A rare collection of art from the Americas

By Donna Lenz-Wright/The Week

(Published Sept. 20, 2006, 11:38 a.m.)

Coleccion Salgado, featured at the Crossman Gallery on the UW-Whitewater campus through Oct. 14, is compilation of artwork from Chicago businessman Erasmo Salgado and his family. Salgado's collection is widely recognized as an outstanding and very comprehensive accumulation of work from artists throughout the Americas.

"I had a chance to meet Salgado a couple of years ago," said Michael Flanagan, director of the Crossman Gallery. "He invited me to his home along with a couple of other artists.

"He's put his heart and soul into his collection, which includes paintings, sculptures, prints and indigenous pieces," Flanagan continued. "He has works in every room, behind every door and on every wall. It's an amazing collection.

The exhibit puts UW - Whitewater on the international art circuit, something quite remarkable, according to Flanagan. It features some of Salgado's most illustrative, emotional and classic prints.

"It's truly the premier collection of Hispanic art in the country," he said.

"It's important to bring artwork to campus that our students will not see anywhere else around here. It's a unique opportunity and it's something you would have to travel to find. Everything from religious issues to sociopolitical issues is in this display."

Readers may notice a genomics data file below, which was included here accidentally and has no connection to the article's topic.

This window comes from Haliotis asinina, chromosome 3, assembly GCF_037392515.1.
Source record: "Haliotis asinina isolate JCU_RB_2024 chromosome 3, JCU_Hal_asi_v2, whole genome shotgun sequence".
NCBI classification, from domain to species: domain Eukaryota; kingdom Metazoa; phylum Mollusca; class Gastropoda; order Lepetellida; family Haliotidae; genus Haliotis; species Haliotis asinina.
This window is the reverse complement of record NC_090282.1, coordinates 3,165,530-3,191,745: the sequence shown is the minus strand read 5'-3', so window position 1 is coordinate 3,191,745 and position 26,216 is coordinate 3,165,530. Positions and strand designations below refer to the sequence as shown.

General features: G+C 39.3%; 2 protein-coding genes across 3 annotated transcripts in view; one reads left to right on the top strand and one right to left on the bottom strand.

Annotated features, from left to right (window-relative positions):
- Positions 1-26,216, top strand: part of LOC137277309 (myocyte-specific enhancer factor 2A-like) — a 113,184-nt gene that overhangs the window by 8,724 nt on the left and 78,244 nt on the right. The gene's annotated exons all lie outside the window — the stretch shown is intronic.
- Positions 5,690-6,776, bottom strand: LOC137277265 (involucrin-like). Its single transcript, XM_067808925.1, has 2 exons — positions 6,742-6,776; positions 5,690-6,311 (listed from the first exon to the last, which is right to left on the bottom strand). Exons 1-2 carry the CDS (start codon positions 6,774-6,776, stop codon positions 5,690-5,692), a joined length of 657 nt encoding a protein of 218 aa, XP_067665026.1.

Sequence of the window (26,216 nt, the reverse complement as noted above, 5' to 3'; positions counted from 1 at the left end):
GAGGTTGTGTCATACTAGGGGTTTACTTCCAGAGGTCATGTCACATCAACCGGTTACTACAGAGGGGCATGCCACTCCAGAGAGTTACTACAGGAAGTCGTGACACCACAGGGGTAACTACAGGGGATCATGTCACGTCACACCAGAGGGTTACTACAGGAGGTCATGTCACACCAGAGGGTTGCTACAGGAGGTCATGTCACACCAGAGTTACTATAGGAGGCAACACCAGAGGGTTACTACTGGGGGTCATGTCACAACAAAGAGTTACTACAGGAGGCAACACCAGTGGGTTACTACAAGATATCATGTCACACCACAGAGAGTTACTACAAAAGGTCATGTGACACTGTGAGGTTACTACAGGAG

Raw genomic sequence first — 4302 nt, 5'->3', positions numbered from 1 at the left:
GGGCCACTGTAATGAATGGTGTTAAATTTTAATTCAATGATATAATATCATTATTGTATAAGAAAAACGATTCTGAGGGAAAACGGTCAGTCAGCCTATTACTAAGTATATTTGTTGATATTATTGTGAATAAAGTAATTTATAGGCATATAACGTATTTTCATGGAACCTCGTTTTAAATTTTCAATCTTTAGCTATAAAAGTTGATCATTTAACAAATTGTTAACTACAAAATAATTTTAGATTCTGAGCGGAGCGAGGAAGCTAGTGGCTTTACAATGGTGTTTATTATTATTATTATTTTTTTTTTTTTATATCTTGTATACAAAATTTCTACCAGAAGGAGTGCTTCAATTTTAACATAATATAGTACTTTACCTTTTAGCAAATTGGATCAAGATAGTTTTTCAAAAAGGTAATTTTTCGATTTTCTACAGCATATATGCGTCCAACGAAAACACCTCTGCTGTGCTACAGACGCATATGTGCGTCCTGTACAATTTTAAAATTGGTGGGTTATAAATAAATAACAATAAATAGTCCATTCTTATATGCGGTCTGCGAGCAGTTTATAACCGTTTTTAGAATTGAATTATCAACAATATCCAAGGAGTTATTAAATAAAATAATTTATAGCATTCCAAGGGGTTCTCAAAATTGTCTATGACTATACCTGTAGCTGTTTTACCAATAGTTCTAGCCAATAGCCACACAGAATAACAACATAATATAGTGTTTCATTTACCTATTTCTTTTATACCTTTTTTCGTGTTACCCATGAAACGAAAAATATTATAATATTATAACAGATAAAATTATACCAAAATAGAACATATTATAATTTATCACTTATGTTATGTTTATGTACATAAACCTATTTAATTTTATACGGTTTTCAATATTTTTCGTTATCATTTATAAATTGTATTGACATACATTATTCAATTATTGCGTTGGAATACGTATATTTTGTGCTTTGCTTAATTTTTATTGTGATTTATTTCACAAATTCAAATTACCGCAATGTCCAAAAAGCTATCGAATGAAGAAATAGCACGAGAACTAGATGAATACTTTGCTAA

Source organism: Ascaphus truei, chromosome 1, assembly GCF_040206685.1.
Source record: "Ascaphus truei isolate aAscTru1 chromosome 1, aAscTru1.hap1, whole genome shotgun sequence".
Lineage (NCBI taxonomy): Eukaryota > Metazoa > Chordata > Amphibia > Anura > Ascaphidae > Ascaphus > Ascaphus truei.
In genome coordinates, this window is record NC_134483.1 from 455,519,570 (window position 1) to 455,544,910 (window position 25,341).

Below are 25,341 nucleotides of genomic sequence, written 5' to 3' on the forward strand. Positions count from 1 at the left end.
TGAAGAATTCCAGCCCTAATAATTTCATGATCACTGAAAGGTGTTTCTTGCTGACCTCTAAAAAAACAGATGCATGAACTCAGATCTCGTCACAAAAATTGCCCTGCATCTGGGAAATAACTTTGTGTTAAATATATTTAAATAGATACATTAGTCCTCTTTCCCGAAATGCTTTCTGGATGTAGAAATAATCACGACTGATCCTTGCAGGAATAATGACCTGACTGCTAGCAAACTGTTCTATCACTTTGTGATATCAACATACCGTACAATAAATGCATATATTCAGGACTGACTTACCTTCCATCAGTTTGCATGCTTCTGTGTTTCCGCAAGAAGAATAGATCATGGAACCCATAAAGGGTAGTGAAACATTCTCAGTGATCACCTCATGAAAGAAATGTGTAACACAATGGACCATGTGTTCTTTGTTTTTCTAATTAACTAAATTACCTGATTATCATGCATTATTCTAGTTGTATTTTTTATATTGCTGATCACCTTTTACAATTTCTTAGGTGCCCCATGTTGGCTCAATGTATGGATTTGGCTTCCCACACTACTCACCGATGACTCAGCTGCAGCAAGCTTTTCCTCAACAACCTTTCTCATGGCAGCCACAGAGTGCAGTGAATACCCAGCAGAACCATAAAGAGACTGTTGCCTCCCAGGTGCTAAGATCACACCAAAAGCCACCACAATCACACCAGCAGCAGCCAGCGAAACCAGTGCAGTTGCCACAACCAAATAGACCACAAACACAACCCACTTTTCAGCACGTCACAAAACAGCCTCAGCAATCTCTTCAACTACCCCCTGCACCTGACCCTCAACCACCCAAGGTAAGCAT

Salgado is a Chicago businessman who has committed his life to helping his community. Coleccion Salgado includes 70 pieces of work from 30 different Latin American artists over the last 30 years.

"The point of the show is to introduce these relatively unknown Latin American artists, who have international reputations," Flanagan said.

Two of the better-known contemporary artists in this exhibit are Carlos Cortez and Nicolas de Jesus.

Cortez is an artist and writer who grew up in Milwaukee, then moved to Chicago. His parents were pro-union labor organizers.

"His works have images about issues that workers from Latin America face every day, addressing social and immigration issues," Flanagan says. "His prints reflect the rights of the people."

De Jesus' works illustrate life in telling detail about political strife. He is an indigenous citizen of Mexico and has lived in Chicago.

Some of his work shows Chicago as if it were Mexico, with scenes of fighting and oppression. He also focuses some of his work on el Dia de los Muertos, or the Day of the Dead, a Mexican holiday where deceased relatives visit their living relatives.

"In between are artists using narrative content, representative imagery in just a broad range of things," Flanagan said. "These are print aficionados."

Sarah Ullenberg, an education major at UW-Whitewater, volunteered for the Summer Arts Program at the Walker's Point Center of the Arts and worked with Flanagan during the installation of this exhibit at Walker's Point.

"By bringing Coleccion Salgado to the university, there is the potential to bring together the university and the Whitewater community with its growing Hispanic culture by engaging a process of education, providing positive influences, and enhancing awareness and an appreciation for the fine arts, community and diversity," she said.

"Latino artists have a different point of view than North American artists," Flanagan said. "You can see social and political commentary, religious commentary, religious imagery, folklore, mythical landscapes and different depictions of landscapes in this exhibit. We would like for our students to understamd these issues. I hope it generates some conversation."

For more information about the exhibit, visit www.uww.edu.

 

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